December/January 2010


Canadians at Pendleton Celebrate 100th Anniversary of Round Up

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The six pick up men at Pendleton Round Up’s 100th rodeo, from left, are: Clint Humble, Gary Rempel (formerly of Saskatchewan), Del Northcott of Caroline, Alta, Billy Ward, J2 Brown and Bobby Marriott.
Photo by Dan Hubbella

It’s unusual to see so many pick up men for a rodeo, but if you’ve ever seen the size of Pendleton’s arena you’d know why. “It’s about the size of a football field,” says Del Northcott, who was picking up there for his 17th (or 18th) straight year. “And it’s a grass field; it’s huge.”
Del got the call to pick up the rodeo back when his father, the late Harvey Northcott, supplied stock to the Round Up. “I keep getting invited back by (stock contractor) Sankey’s,”
he says.
Another familiar cowboy in the infield was Gary Rempel. Gary’s first appearance came in 1991, when the Calgary Stampede was asked to bring some stock to Pendleton. Calgary hauled horses down for the first time in 1990 and, after experiencing the unique arena, then rodeo manager Winston Bruce wanted a Calgary Stampede pick up man to be in the arena. Gary has picked up at Pendleton every year since.
To celebrate their 100th, the rodeo committee supplied the rescue squad with angora chaps, a Gus-crease hat, red shirts and ties plus leather cuffs to wear during each perf.


2011 Calgary Stampede Royalty

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Left: 2011 Calgary Stampede Indian Princess,
Eva Meguinis; 2011 Calgary Stampede Princess
Whitney Wilkie, 2011 Calgary Stampede Queen
Jenna Lambert and 2011 Calgary Stampede
Princess Stephanie Gray
Photo by Calgary Stampede/Chris Bolin

In front of hundreds of family, friends, volunteers and staff, the Calgary Stampede crowned the 2011 Stampede Queen and Princesses. As well, the newly crowned 2011 Indian Princess was re-introduced to everyone in attendance.
Congratulations to 2011 Stampede Queen Jenna Lambert and the Princesses Stephanie
Gray and Whitney Wilkie. The 2011 Calgary Stampede Indian Princess, Eva Meguinis — who assumed her duties on Sept. 26 from Sahvanne Weasel Traveller — was also on hand as part of the new Royalty. This year’s glittering crowning ceremony was held in a new setting, the Palomino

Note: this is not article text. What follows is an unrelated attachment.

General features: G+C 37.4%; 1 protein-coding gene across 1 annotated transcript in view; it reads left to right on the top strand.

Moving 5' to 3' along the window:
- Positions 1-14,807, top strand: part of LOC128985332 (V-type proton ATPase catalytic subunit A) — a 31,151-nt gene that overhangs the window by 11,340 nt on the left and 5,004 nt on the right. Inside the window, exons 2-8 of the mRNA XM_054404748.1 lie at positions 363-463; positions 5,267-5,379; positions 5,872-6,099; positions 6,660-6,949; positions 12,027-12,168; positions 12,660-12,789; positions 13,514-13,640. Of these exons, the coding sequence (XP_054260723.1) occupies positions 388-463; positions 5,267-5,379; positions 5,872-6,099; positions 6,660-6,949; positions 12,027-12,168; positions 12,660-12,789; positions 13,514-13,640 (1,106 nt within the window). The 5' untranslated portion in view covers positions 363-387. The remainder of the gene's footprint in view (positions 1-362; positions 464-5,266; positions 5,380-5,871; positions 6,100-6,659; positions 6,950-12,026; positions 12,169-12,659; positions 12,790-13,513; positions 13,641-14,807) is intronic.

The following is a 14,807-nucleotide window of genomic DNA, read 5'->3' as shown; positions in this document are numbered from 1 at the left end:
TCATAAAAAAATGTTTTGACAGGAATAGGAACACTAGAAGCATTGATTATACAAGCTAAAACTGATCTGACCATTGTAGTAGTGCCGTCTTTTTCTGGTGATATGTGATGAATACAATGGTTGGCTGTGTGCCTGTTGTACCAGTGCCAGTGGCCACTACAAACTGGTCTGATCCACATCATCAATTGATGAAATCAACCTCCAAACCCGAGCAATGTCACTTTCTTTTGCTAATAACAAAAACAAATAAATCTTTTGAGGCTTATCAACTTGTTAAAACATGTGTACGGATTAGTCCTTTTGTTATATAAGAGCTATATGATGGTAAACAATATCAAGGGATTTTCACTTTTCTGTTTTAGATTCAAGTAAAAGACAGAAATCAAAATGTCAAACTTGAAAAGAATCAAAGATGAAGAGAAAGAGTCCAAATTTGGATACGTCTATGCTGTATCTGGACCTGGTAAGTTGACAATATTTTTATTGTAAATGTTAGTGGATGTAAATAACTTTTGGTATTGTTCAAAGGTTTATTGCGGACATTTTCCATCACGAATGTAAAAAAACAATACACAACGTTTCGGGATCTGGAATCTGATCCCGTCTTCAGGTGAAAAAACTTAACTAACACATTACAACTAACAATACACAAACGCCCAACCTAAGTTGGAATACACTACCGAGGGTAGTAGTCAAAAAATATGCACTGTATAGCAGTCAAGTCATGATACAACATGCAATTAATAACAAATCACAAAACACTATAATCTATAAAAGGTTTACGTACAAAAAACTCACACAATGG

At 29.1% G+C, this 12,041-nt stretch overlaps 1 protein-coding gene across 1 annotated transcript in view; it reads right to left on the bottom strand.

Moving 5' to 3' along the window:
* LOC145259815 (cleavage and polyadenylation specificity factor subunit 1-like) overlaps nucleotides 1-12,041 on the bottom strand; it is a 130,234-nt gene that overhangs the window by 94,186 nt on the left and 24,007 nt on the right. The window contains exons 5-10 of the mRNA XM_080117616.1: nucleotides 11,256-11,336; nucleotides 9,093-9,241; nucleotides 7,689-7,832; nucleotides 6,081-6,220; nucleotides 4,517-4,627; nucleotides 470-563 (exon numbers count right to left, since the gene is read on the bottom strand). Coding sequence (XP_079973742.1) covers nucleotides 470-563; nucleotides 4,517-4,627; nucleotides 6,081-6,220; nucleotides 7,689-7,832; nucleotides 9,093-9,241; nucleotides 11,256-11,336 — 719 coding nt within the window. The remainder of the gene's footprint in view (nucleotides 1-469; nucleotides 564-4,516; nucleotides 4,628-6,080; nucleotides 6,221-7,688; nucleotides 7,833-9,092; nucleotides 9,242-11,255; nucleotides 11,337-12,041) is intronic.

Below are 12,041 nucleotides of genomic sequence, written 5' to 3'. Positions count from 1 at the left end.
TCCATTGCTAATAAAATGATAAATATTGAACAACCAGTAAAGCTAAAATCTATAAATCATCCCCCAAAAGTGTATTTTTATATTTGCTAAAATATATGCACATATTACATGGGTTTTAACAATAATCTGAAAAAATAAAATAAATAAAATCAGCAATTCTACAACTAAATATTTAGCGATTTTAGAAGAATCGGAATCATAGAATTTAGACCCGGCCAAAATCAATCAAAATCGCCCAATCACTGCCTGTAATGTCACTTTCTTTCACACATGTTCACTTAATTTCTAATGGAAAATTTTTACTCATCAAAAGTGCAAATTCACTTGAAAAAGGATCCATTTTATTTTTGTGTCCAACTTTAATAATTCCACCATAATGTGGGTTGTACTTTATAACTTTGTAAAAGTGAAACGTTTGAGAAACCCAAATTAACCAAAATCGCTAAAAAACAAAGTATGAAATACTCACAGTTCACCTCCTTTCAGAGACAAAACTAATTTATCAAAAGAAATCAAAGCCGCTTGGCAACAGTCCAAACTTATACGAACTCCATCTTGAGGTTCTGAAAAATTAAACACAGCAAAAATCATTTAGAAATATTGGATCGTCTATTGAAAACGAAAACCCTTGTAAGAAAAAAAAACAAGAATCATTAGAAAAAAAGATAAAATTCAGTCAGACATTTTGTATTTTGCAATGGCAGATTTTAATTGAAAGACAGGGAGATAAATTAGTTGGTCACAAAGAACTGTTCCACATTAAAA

Room in the BMO Centre.
The 2011 Calgary Stampede royal trio and 2011 Indian Princess will welcome visitors from around the world to the Indian Village and the Calgary Stampede from July 8 to 17, 2011.


Empty Saddles

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Photo courtesy of Peggy Rodgers

Douglas Edward Rodgers, 1928 – 2010
Doug Rodgers of Madden, Alta., passed away Sept. 15.
In 1955, Doug was one of the founders of the Foothills Cowboy Association. A strong supporter of rodeo both behind the chutes and in the arena, Doug’s classic event was saddle bronc riding. He also competed in calf roping, team roping and wild cow milking — winning the latter four years running. He lived his entire life on the family farm northwest of Cochrane.
He is survived by his wife Margret “Peggy” Rodgers of 60 years and a wealth of family and friends.

 

 

 

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Photo courtesy Northcott Family Collection

Harvey Russel Northcott, 1937 – 2010
Stock contractor Harvey Northcott of Caroline, Alta., passed away Sept. 15.
Famed for his rank stock, Northcott’s herd of bulls won him 10 Canadian Championships. His broncs included two-time Canadian and NFR champion bronc, Wyatt Earp, who was inducted into Canada’s Pro Rodeo Hall of Fame in 2010. The stud is the sire of both the Stampede’s six-time World and Canadian champion Grated Coconut
and his half-brother, Northcott Rodeo’s rising superstar Get Smart, voted 2009 CFR’s Best Bronc and 2010 Best Bronc at Ponoka, Calgary Stampede and 2010 Canadian Champion Saddle Bronc.
Northcott was posthumously voted 2010 CPRA Stock Contractor of the Year.
Harvey is survived by his wife Eileen, sons Del, Ty, Ace and daughter Cindy.

 

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Photo courtesy of Elliott Family Collection

Mona Rae (Howe) Elliott, 1955 – 2010
Wife, mother and successful western retailer Mona Elliott of Vernon, B.C., passed away Sept. 11.